Based on the success and all the news surrounding Disney, it’s no secret that the Mouse House CEO Bob Iger is being compensated well. In 2018, his compensation was upped 80% and reached $65.6 million. Abigail Disney came forward and said that this paycheck is “insane.”
Disney spoke about this at the first annual Fast Company Impact Council last week. She was joined by Columbia University associate professor Howard W. Buffett and Coalition for Inclusive Capitalism founder and CEO Lady Lynn Forester de Rothschild. They discussed practicing “humane capitalism” and Disney unpacked her thoughts on Iger.
A study by Equilar said that Iger’s compensation was 1,424 times that of the median Disney employee. According to Fast Company, Disney said at the event: “I like Bob Iger. Let me be very clear: I think he’s a good man. But I think he’s allowing himself to go down a road that is the road everyone is going down.”
She continued, “When he got his bonus last year, I did the math, and I figured out that he could have given personally, out of pocket, a 15% raise to everyone who worked at Disneyland, and still walked away with $10 million. So there’s a point at which there’s just too much going around the top of the system into this class of people who–I’m sorry this is radical–have too much money. There is such a thing.”
Disney has been outspoken when it comes to social responsibility, and is also a member of the Patriotic Millionaires, which advocates for higher taxes on the wealthy. In a lengthy Twitter thread, she continued her thoughts about Iger’s pay and the pay disparities within the Disney system.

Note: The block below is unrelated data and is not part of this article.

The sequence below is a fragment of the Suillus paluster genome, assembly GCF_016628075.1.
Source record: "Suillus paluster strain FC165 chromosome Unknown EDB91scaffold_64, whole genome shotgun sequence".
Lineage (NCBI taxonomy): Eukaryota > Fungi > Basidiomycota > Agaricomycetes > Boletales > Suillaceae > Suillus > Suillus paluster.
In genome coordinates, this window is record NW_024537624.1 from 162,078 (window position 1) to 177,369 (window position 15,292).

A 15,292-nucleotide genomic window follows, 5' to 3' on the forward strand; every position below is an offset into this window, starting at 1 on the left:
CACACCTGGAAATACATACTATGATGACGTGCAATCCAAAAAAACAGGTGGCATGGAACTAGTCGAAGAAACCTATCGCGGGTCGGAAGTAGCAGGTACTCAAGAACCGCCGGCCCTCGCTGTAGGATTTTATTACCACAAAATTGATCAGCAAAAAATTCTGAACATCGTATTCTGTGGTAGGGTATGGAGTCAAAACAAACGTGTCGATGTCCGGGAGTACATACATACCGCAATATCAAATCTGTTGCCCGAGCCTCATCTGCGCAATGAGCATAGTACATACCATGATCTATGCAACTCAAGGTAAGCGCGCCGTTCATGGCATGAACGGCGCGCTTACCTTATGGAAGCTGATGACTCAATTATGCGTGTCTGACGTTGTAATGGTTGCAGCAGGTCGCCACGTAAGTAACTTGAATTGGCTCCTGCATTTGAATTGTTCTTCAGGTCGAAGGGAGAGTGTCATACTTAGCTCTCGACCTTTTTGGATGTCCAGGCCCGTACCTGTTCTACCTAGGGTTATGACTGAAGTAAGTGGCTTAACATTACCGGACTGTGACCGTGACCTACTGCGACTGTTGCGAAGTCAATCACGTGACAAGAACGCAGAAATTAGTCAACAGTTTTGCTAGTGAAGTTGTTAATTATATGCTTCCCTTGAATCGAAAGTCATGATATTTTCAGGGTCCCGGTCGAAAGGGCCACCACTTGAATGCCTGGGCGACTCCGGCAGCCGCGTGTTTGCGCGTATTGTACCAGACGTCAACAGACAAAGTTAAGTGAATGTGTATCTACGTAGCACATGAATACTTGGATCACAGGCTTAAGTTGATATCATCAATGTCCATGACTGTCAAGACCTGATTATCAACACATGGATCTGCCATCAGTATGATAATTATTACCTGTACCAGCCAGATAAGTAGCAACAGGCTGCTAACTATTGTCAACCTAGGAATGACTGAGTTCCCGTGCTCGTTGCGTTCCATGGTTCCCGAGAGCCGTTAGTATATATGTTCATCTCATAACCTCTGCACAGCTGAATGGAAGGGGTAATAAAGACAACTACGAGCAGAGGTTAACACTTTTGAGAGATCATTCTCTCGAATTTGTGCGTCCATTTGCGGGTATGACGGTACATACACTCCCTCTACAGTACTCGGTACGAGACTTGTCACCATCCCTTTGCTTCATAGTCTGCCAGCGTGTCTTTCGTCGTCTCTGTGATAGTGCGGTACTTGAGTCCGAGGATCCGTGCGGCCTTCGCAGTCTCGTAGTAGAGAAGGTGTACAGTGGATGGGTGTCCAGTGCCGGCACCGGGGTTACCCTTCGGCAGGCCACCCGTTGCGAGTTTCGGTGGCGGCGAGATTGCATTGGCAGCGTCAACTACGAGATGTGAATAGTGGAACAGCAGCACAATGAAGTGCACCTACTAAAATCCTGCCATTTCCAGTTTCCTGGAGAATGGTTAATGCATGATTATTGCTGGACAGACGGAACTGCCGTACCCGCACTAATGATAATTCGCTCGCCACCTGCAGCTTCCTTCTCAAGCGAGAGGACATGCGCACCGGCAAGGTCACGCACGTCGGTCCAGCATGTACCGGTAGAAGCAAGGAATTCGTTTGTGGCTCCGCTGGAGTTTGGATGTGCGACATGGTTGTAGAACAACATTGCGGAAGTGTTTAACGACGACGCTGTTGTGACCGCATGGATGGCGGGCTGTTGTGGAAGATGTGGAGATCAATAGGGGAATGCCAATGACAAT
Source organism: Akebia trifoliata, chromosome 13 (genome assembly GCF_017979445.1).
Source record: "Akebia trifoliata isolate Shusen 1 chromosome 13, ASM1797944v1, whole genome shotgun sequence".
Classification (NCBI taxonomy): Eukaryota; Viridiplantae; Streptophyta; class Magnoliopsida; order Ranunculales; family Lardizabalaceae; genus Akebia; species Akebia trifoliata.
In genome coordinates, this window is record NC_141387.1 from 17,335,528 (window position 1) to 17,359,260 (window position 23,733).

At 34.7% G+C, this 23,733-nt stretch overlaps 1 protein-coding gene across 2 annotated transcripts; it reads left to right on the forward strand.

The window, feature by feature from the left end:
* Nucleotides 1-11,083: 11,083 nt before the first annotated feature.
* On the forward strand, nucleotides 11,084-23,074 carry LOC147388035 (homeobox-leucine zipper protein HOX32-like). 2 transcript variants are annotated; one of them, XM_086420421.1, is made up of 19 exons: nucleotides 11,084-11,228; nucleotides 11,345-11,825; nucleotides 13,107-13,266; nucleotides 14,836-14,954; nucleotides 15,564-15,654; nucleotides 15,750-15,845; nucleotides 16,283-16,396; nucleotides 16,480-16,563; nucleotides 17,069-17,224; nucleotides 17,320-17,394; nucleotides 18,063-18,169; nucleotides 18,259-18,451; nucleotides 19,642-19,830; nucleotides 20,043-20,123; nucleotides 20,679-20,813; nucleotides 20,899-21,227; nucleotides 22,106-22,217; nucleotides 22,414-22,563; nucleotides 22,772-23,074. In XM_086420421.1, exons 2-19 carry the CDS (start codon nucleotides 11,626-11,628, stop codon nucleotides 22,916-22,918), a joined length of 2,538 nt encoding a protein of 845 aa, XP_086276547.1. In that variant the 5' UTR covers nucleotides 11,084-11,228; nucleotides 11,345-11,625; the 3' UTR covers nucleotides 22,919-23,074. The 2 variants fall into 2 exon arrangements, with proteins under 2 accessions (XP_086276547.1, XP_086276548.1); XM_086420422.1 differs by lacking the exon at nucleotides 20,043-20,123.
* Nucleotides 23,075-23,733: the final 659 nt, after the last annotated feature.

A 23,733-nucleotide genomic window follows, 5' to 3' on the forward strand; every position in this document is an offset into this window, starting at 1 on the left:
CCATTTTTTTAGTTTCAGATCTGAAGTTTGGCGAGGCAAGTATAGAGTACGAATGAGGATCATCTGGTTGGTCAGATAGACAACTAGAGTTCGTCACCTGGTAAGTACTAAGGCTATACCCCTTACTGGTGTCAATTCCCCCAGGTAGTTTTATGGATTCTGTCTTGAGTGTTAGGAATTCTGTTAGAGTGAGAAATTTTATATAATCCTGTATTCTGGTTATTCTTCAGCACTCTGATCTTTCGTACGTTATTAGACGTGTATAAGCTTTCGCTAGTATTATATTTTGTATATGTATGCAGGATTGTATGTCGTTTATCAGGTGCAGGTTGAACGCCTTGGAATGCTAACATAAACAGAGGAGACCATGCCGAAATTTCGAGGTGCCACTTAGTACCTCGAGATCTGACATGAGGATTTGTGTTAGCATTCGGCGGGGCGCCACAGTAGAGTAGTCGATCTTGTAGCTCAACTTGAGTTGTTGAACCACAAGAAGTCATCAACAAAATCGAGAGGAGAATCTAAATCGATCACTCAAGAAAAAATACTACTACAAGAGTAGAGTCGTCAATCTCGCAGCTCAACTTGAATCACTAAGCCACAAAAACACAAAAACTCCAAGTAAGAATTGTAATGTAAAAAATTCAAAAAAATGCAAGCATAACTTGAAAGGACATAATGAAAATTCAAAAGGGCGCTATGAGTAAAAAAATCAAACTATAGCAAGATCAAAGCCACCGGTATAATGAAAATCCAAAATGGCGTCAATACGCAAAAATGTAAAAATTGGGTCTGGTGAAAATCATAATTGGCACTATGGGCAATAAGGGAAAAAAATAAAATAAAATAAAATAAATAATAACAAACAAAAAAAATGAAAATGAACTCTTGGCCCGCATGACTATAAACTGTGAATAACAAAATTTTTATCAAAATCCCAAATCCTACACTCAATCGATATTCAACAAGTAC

“Let me very clear. I like Bob Iger. I do NOT speak for my family but only for myself,” she wrote. “Other than owning shares (not that many) I have no more say in what happens there than anyone else. But by any objective measure a pay ratio over a thousand is insane.”
She adds, “To brush aside criticism of the low wage you pay workers at the company by saying you pay more than the Federal Minimum Wage and that you provide opportunities for education is a dodge. We all know the Federal Minimum is too low to live on. So why must we, at a company that’s more profitable than it’s ever been, be paying anything so close to least the law allows at all?”
Disney reiterates that Iger has done great things with the company, but questions why the company doesn’t shift profits to people other than those at the top. She goes on to unload a lot of information about salary and Disney. Read the tweets below.